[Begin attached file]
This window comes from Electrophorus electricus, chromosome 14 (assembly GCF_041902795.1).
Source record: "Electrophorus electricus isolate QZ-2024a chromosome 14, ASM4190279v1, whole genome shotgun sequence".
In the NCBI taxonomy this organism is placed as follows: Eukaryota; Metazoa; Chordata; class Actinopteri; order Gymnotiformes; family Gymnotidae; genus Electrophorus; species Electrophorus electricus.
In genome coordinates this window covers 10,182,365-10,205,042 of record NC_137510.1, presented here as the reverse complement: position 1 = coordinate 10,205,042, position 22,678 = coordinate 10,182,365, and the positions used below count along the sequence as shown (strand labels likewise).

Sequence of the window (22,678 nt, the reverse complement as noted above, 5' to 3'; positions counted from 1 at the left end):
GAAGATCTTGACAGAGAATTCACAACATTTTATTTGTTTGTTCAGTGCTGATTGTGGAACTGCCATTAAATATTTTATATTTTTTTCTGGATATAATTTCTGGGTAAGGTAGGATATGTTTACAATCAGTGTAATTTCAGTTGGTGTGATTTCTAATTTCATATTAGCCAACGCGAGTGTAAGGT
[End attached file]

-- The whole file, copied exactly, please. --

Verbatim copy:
This window comes from Electrophorus electricus, chromosome 14 (assembly GCF_041902795.1).
Source record: "Electrophorus electricus isolate QZ-2024a chromosome 14, ASM4190279v1, whole genome shotgun sequence".
In the NCBI taxonomy this organism is placed as follows: Eukaryota; Metazoa; Chordata; class Actinopteri; order Gymnotiformes; family Gymnotidae; genus Electrophorus; species Electrophorus electricus.
In genome coordinates this window covers 10,182,365-10,205,042 of record NC_137510.1, presented here as the reverse complement: position 1 = coordinate 10,205,042, position 22,678 = coordinate 10,182,365, and the positions used below count along the sequence as shown (strand labels likewise).

Sequence of the window (22,678 nt, the reverse complement as noted above, 5' to 3'; positions counted from 1 at the left end):
GAAGATCTTGACAGAGAATTCACAACATTTTATTTGTTTGTTCAGTGCTGATTGTGGAACTGCCATTAAATATTTTATATTTTTTTCTGGATATAATTTCTGGGTAAGGTAGGATATGTTTACAATCAGTGTAATTTCAGTTGGTGTGATTTCTAATTTCATATTAGCCAACGCGAGTGTAAGGT